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Luke Study #42 – Breathe Deep

The Gospel Of Luke

Luke 5:15-16 (CEV)

15 News about Jesus kept spreading. Large crowds came to listen to him teach and to be healed of their diseases. 16 But Jesus would often go to some place where he could be alone and pray.

Breathe Deep

A few years ago, our friend Markku built us an amazing Finnish sauna. It’s made with cedar that was treated in peat over in Finland and then shipped over here. The lighting is soft and subtle. The heat from the furnace is hot and steamy. It digs deep into the centre of my joints and sucks the pain right out of them.

To get to the sauna at our house, you have to go downstairs (which means you can close the door). Then you go into the bathroom (which means you can close – and lock – another door). And then, when you’re ready, you go into the sauna (which has yet another door to close)! And so when life gets busy, and my phone won’t stop going off, or there are tears that need to be cried over a baby gone too soon, or I’ve spent more time driving kids to activities and appointments than I would have spent at a full time job, I go down the stairs, shutting one, two, three doors behind me, and step into the sauna, and breathe.

I didn’t use to do this. For one thing, I didn’t use to have a sauna. But there are many other ways we can stop and make time for ourselves, time to care for our self, time to refresh and recharge, time to reconnect with God and breathe in the knowledge that God loves us and cares for us. No, I didn’t use to do this because I used to think that to be able to stop I had to finish everything else first. And I also thought that to be a good person I had to do all the things for all the people all the time. And I also thought that God and my family and the people I cared about needed me to do these things and that if I didn’t do them, someone would be mad at me.

So I did. I readily and easily took on a family tendency towards workaholism, and all of the physical, emotional, relational and spiritual problems that brings.

And then God showed up one day as I broke down with nothing left in me, and showed me this verse. The message was pretty clear. If even in the midst of the busy, chaotic need of the crowds pressing in on him to hear his words and be healed by his touch Jesus still thought it was important to get away by himself to be alone and pray, than it was probably something I should consider doing from time to time.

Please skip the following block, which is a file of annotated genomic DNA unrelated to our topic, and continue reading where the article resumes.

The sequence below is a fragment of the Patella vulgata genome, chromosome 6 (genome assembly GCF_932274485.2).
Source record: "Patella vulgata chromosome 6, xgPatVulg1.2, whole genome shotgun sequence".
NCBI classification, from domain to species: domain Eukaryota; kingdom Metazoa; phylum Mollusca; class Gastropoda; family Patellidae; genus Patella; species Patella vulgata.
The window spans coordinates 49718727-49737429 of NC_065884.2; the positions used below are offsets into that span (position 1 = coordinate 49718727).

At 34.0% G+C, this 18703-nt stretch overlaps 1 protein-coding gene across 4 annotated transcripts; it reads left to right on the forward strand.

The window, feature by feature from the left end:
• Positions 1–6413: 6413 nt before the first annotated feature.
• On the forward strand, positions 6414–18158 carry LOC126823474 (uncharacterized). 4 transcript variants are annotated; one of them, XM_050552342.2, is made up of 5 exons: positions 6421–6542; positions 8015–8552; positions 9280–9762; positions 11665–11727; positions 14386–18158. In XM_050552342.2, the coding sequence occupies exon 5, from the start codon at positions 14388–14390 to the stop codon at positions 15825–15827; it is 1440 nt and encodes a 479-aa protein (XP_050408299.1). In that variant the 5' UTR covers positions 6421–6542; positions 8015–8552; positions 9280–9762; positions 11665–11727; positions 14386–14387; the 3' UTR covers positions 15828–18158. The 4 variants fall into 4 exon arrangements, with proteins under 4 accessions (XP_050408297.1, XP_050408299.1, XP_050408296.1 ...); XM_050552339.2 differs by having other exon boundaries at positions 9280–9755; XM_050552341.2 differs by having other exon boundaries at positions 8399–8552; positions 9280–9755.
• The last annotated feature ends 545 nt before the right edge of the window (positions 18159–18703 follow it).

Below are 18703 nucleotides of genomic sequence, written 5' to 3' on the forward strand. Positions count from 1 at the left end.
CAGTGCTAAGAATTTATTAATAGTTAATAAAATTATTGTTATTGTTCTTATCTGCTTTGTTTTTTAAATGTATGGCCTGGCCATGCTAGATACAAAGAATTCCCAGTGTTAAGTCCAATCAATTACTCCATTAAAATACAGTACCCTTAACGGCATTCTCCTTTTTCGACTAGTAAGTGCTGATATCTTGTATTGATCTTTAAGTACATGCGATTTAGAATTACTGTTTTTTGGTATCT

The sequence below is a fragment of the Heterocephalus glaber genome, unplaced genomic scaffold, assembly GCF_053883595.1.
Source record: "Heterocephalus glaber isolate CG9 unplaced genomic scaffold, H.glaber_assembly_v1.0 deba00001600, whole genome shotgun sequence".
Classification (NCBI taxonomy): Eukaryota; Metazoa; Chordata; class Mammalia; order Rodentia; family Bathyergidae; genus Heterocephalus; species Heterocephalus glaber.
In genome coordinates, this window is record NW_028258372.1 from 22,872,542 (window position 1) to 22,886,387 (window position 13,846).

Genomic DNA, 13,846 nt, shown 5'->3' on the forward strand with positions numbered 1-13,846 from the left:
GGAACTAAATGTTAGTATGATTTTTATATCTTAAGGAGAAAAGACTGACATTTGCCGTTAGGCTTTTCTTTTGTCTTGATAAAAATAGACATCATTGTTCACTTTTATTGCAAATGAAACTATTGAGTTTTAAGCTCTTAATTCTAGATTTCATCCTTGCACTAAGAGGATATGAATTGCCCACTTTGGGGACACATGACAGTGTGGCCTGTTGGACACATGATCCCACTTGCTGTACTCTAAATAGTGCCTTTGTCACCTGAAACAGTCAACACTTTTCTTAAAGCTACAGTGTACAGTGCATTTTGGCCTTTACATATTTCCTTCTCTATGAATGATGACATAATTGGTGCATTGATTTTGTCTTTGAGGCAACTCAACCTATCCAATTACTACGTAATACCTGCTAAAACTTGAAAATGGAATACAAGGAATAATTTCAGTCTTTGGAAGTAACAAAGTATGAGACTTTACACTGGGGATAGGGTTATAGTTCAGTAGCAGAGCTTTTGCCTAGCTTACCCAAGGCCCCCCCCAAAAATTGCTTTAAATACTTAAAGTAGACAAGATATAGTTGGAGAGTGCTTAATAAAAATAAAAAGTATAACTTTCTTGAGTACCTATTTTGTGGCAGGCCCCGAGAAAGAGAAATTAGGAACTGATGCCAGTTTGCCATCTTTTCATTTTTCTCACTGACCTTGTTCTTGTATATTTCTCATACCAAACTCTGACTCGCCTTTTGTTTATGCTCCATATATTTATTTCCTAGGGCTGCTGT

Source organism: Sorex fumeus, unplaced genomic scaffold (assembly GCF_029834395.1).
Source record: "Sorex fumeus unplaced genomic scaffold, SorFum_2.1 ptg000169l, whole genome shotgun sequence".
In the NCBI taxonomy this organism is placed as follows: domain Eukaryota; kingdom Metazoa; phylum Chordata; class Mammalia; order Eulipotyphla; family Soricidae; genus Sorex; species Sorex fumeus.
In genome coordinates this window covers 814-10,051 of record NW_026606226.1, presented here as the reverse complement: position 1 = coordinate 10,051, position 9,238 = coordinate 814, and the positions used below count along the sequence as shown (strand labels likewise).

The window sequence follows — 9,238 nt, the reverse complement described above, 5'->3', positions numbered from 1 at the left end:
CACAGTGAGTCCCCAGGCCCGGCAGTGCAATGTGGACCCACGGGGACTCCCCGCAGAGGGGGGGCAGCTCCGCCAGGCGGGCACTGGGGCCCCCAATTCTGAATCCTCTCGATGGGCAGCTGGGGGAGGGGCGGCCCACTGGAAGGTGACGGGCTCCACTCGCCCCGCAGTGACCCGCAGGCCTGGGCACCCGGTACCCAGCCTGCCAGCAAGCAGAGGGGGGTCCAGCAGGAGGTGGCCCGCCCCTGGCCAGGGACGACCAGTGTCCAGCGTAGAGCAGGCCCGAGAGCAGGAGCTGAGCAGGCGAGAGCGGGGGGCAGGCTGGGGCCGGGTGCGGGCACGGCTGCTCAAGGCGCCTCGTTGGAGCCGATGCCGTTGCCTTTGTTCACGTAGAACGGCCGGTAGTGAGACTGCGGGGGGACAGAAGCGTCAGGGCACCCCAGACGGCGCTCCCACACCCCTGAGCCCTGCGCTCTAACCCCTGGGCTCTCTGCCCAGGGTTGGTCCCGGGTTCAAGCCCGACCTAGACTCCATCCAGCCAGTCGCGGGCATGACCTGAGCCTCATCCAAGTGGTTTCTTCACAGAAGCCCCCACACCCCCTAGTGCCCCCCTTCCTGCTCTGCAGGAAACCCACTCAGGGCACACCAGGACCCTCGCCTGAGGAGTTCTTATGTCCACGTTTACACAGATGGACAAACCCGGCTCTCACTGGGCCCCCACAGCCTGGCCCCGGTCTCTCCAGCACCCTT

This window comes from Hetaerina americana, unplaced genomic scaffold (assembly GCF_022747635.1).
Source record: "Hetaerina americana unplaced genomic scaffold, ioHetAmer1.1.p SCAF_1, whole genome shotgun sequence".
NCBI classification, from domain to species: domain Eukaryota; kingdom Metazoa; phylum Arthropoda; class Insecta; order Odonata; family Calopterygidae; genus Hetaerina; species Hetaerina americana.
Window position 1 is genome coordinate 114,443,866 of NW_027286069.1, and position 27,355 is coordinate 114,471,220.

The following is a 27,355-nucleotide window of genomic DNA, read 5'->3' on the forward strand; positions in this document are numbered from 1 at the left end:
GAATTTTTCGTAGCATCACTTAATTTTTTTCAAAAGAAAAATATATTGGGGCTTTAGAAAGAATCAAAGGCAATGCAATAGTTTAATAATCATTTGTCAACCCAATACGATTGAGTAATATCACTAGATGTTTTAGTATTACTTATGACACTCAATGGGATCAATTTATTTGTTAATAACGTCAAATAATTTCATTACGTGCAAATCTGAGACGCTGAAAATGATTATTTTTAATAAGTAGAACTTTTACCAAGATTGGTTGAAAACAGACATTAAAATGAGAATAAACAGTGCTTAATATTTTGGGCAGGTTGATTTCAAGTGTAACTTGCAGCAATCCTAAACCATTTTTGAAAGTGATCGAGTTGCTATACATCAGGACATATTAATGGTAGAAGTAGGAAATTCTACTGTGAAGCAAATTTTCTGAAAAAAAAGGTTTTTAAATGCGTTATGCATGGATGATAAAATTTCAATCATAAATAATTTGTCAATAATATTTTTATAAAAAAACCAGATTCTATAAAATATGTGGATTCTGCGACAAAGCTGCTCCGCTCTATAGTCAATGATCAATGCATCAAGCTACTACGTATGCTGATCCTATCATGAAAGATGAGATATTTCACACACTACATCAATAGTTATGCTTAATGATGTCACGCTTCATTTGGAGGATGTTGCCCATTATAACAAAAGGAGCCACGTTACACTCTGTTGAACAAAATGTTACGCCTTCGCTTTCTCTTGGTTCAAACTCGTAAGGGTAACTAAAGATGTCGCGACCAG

This kind of self-care is tricky for those of us who are do-ers because it feels like we’re skipping work. It feels like we’re falling behind. Sometimes it even feels like the dreaded being lazy”. But I think Jesus understood something that we could stand to learn from: reorienting ourselves with God is what enables us to actually live out our purpose and mission and calling in life. It’s what enables us to see the problems at hand clearly and effectively. It’s what keeps us filled with compassion for those we are working for. And most of all, it’s what allows us to stay truthful about how God sees us in a world with a thousand ideas about who we are and how much we’re worth.

Because it’s in these moments as we breathe deep the breath of God that we can hear him say, “I love you. You are mine. Not because of what you have done or will done, what you have said or will say, what you have cleaned or built or changed or saved or bought or cooked or otherwise spent yourself doing, but because I made you and I created you and I love you and you are mine.” And as we sit and breathe deep God’s love for us, we have the opportunity to offer the truth of our hearts to him. The pain of attending that funeral you didn’t want to have reason to be at? Offer that truth to God. The exhaustion of too many days without rest? Offer that truth to God. The remorse you feel over those tired words you wish you hadn’t said to your partner or your children? Offer that truth to God. Somehow, in a way I don’t completely understand, when we are honest with these dark places in ourselves before God, and then chose to breathe deep the love of God into the very centre of our being, there is a light and a freedom and an ability to try again that enters in to the deepest recesses of our souls and gives us the strength to open the door and come out and try again.Journal Questions:

  1. When was the last time you snuck away for some of this kind of solitude?
  2. If you regularly take time to ‘breathe deep’, where do you do that? What about that space helps you to reconnect with God? Is there something you can do to help yourself be more consistent in these times, or enter more fully into this practice?
  3. If you haven’t regularly taken time to ‘breathe deep’, what do you find stops you? Is it a feeling that you “can’t” stop? Or uncertainty about what you might find if you do stop? Or something else entirely?
  4. Would you be willing to try ‘breathing deep’ this week? I know it can often be difficult to enter into this type of experience. I found the ‘Centering Prayer’ by The Liturgists to be very helpful as I first explored this type of practice. They also did a second recording here, if you scroll to the bottom of the album. Both are available for free.

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